Tips for Growing Brussels Sprouts in Winter

Most gardeners know that brussels sprouts prefer cool temperatures, but these tiny wannabe cabbages take the concept of cold-weather gardening to the next level.

With the right care, you can grow a fresh harvest all through the winter.

That means when your summer garden has turned up its toes and called it a day, you can be nibbling on fresh sprout slaw or enjoying them roasted with bacon.

A close up horizontal image of a stalk of Brassica oleracea var. gemmifera growing in the winter garden covered in snow pictured in a snowy landscape in soft focus in the background. To the top and bottom of the frame is green and white printed text.

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I’ll let you in on a little secret: Growing veggies in the winter isn’t that much different from growing them in the summer, but instead of battling the heat, you’ll be confronting the cold.

There’s something wonderfully satisfying about pulling a fresh harvest out of your garden in the winter months.

To learn more about how to care for brussels sprouts in winter, here’s what I’ll cover:

Winter Care for Brussels Sprouts

Brussels sprouts, Brassica oleracea var. gemmifera, are a cool-weather crop with a long growing season – typically between 80-130 days from planting to harvest, depending on the variety.

A close up horizontal image of rows of Brassica oleracea var. gemmifera growing in the winter garden covered in a light dusting of frost pictured in light sunshine on a soft focus background.

They thrive in temperatures between 45-75°F, and can survive short periods down to 20°F.

A light frost or two can improve the flavor of the sprouts and make them taste sweeter. The plant reacts to cold temperatures by breaking down starches in the cells into sugars that act like a natural antifreeze.

The strategy for growing these cruciferous veggies during the winter months depends on your location.

They are suitable for growing in USDA Hardiness Zones 3-9, with some varieties exhibiting more cold-hardiness than others.

In areas where the temperatures mostly remain above freezing, with the occasional dip here and there, they won’t need any special winter care.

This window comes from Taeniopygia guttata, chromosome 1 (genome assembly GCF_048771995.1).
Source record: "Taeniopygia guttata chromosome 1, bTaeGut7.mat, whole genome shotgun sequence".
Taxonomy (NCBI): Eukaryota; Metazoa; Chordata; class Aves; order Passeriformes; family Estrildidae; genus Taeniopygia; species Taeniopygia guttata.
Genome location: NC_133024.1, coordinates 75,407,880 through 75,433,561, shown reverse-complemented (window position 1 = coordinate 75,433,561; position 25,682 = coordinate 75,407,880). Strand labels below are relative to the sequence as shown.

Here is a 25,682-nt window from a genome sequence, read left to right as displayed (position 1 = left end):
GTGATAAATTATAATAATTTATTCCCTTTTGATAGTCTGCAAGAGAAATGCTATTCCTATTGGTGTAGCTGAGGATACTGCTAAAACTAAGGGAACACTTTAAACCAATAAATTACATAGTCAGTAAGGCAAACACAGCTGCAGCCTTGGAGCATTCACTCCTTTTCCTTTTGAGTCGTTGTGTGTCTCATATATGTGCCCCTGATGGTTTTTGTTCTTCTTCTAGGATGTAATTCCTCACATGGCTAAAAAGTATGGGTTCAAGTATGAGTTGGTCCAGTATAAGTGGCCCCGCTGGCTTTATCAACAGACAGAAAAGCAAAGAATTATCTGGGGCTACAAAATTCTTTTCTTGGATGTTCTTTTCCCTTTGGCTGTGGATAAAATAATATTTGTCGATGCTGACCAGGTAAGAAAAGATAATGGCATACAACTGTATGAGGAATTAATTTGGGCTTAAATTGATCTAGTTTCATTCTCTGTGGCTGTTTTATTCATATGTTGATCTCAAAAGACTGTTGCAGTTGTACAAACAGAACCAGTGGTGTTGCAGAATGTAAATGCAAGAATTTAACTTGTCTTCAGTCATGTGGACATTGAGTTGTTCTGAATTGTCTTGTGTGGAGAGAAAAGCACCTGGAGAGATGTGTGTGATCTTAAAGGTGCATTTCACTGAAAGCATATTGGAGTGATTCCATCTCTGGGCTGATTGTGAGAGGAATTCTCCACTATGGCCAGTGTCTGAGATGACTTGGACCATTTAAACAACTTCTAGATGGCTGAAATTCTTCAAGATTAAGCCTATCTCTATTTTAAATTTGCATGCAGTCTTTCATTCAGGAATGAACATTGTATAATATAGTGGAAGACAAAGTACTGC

If you live somewhere that regularly experiences freezing temperatures, you don’t have to abandon your winter harvest dreams.

In colder locations, you don’t have to abandon your winter harvest dreams. There are ways of creating a slightly warmer microclimate in your garden or providing winter protection for your crops.

You can learn more about how to grow brussels sprouts in our complete guide.

The Ideal Spot

You may not realize it, but even if you live in, for example, Zone 7b, you may have spots in your yard with conditions closer to those of Zone 8b.

These microclimates can be a lifesaver when it comes to growing vegetables during the winter months.

A close up vertical image of a Brassica oleracea var. gemmifera growing in the winter garden covered in a light covering of frost, pictured on a soft focus background.

Even if you live in an area that doesn’t get intensely cold, you still want to give your plants the best chance possible to make it through the inhospitable weather.

That means choosing to plant your crops in areas that stay a little warmer than other spots. Look for places next to a cement or brick wall, which will absorb heat from the sun during the day and act like a natural heater.

Avoid low lying areas of the garden or locations right next to water, which tend to get hit with colder temperatures. You should also stay away from hilltops, which often experience more wind.

If you live in an area that experiences high winds, you can plant them next to a windbreak like a fence or hedge for an added layer of protection.

Also, because it tends to be wetter during the winter months in some locations, make sure your soil is well-draining. If it isn’t, you can add sand to improve the drainage.

In his book, “Four Season Harvest,” available on Amazon, Eliot Coleman outlines how to create microclimates in your garden.

Four Season Harvest

You can find this book via Amazon.

When to Plant

Early winter is the best time to harvest because flavors tend to peak after a frost or two, but you avoid the risk of a heavy freeze.

A close up horizontal image of Brassica oleracea var. gemmifera almost ready to harvest covered in a light dusting of snow.